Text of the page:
Nonetheless, today this is a good game. My best guess is that by only dealing one table, the room is less intimidating to new players, because we see several at the table. We also see the room's biggest fish, who we haven't seen in a while. Actually, the fish even goes on a heater, and from $150 down is actually well up at one point. This player (a nice guy, truly) is the dictionary definition of loose-passive, playing every hand but failing to raise with his bigger hands. He usually blows through $300 to $500 in a session. Very often at the river he'll show his hand full of nothing to his neighbor before folding in disgust, and very often at the river he'll show down his hand and be astonished that his Q-high is no good. In other words, this is a player who we love to see at the table. I only hope he never catches on to how much we drool when he comes into the room.

Again, Gil does better than I, pulling over $300 out of the game, but today I do respectably, and catch $155 myself.

Making Adjustments

I may be blunting my skills at adjusting to different types of games and players by playing so much straightforward, ABC poker online. My straightforward game works at very low-limit games, like most places' $3/$6 games. But I don't think I'm playing creatively enough, thinking deeply enough, for anything above that. I am, and I know I am, a very predictable player. If I raise preflop from early to middle position, then I have one of about eight hands. If I limp preflop, I'm almost always looking for two pair or better from the flop. It would be pretty simple to write a computer program who plays the way I do.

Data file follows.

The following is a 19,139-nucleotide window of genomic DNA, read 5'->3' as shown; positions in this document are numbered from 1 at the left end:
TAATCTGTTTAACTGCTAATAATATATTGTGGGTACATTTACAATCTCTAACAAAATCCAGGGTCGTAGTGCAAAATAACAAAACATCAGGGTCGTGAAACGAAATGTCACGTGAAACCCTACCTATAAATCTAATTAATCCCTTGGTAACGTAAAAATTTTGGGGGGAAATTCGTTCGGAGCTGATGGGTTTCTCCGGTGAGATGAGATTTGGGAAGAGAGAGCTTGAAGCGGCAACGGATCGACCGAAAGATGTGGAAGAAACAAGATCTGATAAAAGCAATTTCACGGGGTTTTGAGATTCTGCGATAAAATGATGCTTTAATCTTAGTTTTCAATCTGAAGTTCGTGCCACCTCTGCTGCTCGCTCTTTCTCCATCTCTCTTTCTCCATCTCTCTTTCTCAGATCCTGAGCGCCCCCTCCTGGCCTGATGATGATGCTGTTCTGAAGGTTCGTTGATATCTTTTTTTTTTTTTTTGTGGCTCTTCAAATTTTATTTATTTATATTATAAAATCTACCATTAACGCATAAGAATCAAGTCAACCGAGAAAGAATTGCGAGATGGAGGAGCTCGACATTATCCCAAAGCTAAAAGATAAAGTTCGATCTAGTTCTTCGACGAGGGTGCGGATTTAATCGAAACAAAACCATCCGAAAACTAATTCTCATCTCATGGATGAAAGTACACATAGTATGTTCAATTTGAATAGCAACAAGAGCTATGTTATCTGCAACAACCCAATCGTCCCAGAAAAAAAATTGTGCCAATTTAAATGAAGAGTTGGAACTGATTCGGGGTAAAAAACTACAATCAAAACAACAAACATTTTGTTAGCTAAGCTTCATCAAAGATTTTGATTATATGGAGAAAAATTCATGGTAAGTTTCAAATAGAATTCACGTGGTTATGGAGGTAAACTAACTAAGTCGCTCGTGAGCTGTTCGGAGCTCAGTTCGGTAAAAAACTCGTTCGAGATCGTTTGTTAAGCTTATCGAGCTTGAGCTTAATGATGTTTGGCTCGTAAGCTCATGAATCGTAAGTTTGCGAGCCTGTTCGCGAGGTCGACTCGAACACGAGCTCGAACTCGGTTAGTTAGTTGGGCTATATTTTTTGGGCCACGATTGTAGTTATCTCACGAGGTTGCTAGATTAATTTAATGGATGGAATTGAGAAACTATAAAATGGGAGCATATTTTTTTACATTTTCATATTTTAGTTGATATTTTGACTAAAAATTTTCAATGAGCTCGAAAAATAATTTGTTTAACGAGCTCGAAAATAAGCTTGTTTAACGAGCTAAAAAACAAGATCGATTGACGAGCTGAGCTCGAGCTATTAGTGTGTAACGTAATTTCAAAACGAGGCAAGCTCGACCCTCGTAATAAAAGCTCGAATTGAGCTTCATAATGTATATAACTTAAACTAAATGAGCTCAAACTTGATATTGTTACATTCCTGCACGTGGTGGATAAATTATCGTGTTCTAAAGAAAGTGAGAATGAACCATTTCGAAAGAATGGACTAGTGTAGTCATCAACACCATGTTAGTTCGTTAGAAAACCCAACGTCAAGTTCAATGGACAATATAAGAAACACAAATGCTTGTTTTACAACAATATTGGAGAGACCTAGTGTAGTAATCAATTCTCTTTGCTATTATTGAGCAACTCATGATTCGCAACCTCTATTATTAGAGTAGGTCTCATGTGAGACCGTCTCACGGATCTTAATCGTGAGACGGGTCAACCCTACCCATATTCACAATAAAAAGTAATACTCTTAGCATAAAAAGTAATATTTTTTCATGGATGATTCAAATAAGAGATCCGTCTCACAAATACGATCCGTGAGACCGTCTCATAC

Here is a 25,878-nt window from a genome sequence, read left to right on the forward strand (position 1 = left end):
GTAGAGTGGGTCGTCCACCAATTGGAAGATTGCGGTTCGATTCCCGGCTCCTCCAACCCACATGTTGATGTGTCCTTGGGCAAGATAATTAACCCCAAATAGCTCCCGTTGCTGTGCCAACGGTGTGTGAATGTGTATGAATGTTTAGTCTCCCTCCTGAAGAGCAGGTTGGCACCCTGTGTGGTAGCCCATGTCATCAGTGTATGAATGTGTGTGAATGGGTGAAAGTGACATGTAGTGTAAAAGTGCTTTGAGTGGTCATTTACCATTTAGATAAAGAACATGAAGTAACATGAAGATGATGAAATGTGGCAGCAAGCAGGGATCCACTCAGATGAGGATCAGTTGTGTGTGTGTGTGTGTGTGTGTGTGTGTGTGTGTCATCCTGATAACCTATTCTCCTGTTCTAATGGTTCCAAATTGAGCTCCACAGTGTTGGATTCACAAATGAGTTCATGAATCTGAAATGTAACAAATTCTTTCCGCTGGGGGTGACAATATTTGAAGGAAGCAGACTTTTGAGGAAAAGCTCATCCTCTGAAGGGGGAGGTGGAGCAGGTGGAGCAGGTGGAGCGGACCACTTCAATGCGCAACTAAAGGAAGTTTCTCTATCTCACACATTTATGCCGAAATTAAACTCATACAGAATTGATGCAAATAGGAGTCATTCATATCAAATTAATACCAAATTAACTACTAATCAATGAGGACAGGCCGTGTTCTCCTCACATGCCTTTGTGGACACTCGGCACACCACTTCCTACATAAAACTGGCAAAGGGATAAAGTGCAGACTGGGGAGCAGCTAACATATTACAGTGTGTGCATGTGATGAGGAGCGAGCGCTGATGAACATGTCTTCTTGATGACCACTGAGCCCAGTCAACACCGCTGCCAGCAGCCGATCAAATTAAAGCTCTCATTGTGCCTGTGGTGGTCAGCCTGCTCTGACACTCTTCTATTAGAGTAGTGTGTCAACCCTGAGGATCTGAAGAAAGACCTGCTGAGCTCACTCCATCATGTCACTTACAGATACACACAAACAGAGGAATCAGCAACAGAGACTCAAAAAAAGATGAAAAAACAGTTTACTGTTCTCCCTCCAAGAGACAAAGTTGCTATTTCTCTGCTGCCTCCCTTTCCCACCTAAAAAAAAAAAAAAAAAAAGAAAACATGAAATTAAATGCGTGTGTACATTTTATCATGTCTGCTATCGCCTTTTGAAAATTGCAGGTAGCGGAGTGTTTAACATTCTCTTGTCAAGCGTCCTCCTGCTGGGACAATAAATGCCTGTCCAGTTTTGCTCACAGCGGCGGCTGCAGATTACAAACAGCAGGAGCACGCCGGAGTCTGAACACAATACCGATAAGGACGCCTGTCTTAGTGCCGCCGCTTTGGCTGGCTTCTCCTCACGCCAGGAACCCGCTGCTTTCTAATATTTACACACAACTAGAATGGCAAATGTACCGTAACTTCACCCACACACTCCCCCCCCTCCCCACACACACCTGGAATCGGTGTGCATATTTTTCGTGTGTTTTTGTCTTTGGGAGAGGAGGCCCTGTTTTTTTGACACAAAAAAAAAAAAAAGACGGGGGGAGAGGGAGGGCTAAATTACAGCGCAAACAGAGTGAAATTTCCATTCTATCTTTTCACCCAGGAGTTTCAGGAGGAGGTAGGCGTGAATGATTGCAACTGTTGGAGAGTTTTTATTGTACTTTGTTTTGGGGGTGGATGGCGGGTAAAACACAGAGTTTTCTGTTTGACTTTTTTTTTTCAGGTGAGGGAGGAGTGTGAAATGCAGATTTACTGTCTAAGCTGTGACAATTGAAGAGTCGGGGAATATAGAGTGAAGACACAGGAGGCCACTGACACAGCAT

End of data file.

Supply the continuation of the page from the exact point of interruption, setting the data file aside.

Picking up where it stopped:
And I think this costs me. I notice in most games of $6/$12 and higher, and occasionally even $5/$10, that my big hands take down small pots, because I play predictably enough that I'm easy to put on a hand. I say again, I need to reread Ciaffone; taking advice meant for middle-limit players should add the dash of creativity to my game that will make me more money.

April Summary

I filtered PokerTracker to show me just April, and found some interesting things. (I know for a fact that I'm missing hands; for one reason or another not every hand I've played has made it into PT. The summary makes more sense, though, if I assume that these are all the hands I played in April.)

Aside from the obscene amount of rake I pay (an argument for moving up limits), two things jump out at me. First, my W$@SD% seems awfully low. It seems to me that the appropriate percentage is about 75, that is, that if I go to showdown I want to win three out of four times. It would seem that the way to accomplish this is to improve my card-reading skills, that is, to know when I'm beat and to get the hell out of the pot. So, I can turn to the books for something else.

The other thing is that my worst hands seem to be high suited connectors. Most of the rest of the top ten (or bottom ten), my VP$IP% on the hand is very low (it's zero in the case of T7s), and so I don't worry much about my losses. But the high suited connectors being –EV hands for me makes me think I'm playing them too liberally. So, from now on, every suited connector is 45s in my mind; if I can see a flop cheaply and there are a bunch of people in, I'll play; otherwise, in the muck.